The EGLSF’s focus of the 11th edition of the FARE Action week has been Challenging homophobia in football.
In Football, the denial and invisibility of homosexuality are serious expressions of homophobia, this includes the silence of fans, players, coaches, clubs, and associations. When the opposing team or the referee is called “gay” most people aren’t aware that this is abusive. Homophobia and sexism are often understood as being part of the culture of football.
EGLSF believes that central to the work of all sports organisations should be the desire to create an atmosphere of acceptance of gay men and lesbians and a mandate for this should come from the highest levels. To counteract the silence surrounding homophobia and to combat the discrimination around sexual orientation in football, all football authorities have, first of all, to acknowledge the existence of lesbians and gay men.
While we keep waiting for a top player to ‘come out’, there is still a lot of work that can be done. We should be working to transform established structures of male bonding into a new form of solidarity; creating a new atmosphere, both on the pitch and on the terraces, in which diverse lifestyle choices are embraced and all individuals can participate without fear of persecution or ridicule.
During the FARE Week of Action: October 14-26, 2010, EGLSF produced a special poster, focusing on the topic of homophobia in football. The poster can downloaded as a PDF file at www.eglsf.info, and hard copies can be sent by regular mail upon request. EGLSF also encouraged organizations and individuals to take actions, however small, to signal that homophobia is unacceptable and make lesbians and gay men feel part of the European football community.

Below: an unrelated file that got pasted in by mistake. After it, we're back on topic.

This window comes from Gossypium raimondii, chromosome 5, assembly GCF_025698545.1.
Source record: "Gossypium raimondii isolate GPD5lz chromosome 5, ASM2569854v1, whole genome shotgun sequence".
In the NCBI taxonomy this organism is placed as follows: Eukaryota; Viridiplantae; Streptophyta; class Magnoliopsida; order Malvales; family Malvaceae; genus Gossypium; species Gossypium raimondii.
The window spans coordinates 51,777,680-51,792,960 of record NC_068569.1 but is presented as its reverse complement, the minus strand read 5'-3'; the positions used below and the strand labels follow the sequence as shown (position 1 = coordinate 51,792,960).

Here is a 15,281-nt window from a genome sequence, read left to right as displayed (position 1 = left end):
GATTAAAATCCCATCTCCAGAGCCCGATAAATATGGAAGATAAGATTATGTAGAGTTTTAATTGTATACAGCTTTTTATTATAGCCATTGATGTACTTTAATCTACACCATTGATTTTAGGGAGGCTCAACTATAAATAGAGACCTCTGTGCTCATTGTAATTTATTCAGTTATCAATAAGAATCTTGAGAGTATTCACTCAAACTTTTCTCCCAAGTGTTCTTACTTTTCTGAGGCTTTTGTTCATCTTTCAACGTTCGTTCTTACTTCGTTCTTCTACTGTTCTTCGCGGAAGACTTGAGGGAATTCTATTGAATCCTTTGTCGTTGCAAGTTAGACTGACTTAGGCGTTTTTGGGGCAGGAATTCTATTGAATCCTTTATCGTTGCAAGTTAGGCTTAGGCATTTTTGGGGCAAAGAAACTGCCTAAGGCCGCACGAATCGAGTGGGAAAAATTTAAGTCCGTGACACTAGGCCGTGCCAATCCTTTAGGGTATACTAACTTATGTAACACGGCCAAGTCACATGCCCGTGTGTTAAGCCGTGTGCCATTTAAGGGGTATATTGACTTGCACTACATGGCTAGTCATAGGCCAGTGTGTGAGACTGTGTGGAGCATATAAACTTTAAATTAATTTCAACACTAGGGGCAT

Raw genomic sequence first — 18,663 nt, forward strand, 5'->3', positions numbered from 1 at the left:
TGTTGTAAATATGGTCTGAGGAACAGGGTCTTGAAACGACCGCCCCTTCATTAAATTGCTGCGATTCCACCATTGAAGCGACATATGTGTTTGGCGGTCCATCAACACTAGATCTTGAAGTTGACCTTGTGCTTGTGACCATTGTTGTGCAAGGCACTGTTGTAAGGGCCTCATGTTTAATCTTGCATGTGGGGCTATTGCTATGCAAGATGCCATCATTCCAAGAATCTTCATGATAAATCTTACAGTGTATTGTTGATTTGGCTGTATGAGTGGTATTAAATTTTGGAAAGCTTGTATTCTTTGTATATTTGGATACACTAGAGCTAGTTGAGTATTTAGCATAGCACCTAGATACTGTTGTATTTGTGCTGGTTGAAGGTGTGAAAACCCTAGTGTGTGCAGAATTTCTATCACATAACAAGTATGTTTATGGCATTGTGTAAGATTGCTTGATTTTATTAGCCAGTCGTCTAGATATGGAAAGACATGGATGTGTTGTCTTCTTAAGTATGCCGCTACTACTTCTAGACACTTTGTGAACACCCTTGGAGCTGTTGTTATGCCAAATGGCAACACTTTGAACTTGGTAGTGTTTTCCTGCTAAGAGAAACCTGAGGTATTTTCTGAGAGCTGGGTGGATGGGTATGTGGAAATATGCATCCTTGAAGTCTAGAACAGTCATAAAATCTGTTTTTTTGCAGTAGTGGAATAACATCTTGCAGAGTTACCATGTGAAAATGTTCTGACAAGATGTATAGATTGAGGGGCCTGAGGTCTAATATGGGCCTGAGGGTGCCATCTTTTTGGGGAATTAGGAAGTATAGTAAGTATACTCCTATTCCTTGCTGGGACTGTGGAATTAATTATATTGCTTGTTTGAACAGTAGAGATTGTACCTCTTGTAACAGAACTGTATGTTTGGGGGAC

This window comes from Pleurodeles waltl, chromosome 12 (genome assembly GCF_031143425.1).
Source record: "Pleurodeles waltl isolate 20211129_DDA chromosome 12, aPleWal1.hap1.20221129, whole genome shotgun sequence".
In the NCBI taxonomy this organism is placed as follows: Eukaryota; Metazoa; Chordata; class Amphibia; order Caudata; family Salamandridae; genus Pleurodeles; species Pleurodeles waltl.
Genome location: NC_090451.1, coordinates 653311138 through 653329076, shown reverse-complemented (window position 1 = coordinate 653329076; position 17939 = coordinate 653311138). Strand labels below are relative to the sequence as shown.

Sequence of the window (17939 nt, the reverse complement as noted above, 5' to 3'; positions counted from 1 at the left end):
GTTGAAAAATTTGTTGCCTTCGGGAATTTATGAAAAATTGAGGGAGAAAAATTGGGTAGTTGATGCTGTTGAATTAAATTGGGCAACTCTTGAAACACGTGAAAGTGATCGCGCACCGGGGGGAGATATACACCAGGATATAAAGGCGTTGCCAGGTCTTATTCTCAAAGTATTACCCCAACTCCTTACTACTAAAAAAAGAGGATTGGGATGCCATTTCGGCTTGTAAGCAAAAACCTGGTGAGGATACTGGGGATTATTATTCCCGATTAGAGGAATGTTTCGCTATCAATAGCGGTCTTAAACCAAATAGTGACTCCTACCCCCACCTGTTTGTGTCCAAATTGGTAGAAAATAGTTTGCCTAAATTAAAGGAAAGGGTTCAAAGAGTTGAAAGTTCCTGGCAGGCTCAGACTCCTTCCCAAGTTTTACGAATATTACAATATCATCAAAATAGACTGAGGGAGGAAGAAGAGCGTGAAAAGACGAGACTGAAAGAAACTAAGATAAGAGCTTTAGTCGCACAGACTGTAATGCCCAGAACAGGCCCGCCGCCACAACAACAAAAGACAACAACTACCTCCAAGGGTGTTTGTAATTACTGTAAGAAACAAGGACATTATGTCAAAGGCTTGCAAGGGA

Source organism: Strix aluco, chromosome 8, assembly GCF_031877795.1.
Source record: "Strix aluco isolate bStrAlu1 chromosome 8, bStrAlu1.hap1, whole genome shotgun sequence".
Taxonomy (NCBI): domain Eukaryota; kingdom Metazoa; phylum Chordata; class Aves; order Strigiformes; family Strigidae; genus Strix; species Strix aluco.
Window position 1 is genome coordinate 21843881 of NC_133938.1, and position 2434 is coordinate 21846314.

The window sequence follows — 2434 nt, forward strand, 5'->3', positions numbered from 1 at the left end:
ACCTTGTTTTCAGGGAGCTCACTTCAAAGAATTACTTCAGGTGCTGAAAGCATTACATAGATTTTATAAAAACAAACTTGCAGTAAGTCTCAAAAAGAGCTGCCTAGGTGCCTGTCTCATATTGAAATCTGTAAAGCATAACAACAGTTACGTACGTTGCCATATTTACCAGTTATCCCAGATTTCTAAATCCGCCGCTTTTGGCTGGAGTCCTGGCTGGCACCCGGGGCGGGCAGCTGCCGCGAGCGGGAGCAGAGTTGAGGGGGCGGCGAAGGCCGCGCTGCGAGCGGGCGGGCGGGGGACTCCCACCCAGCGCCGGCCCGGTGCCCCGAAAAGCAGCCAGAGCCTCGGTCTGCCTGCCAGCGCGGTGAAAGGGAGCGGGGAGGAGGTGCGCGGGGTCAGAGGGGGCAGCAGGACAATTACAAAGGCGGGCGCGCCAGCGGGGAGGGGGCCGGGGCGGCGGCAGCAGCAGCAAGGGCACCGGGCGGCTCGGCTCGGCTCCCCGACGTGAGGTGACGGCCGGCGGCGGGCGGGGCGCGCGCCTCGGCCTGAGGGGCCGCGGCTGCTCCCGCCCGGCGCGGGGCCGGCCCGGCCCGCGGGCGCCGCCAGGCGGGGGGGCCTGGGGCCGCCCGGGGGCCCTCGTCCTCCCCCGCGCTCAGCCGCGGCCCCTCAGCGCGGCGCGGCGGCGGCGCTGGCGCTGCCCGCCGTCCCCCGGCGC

As a part of the activities, EGLSF also set up a Football for Equality fund, a grants programme allowing member organisation to apply for funding up to €1,000 for projects working to tackle homophobia in football. These took place between 14 and 26 October 2010. EGLSF is pleased to have been able to fund the following initiatives: Poland: A table football tournament for young people delivered by the Campaign Against Homophobia (KPH); Spain: Anti-discrimination action and education at targeted football matches, Colega Jaen; Ireland: An anti-discrimination football tournament, Insaka-Glentoran AFC; Slovenia: an awareness raising campaign at the students’ fair about racism & homophobia, Out In Slovenia; Germany: a football kit carrying messages of inclusion in 11 languages, Seitenwechsel. Anti-homophobia activities targeting university students, AFK; UK: A birthday football tournament including 14 LGBT and mainstream teams, London Titans.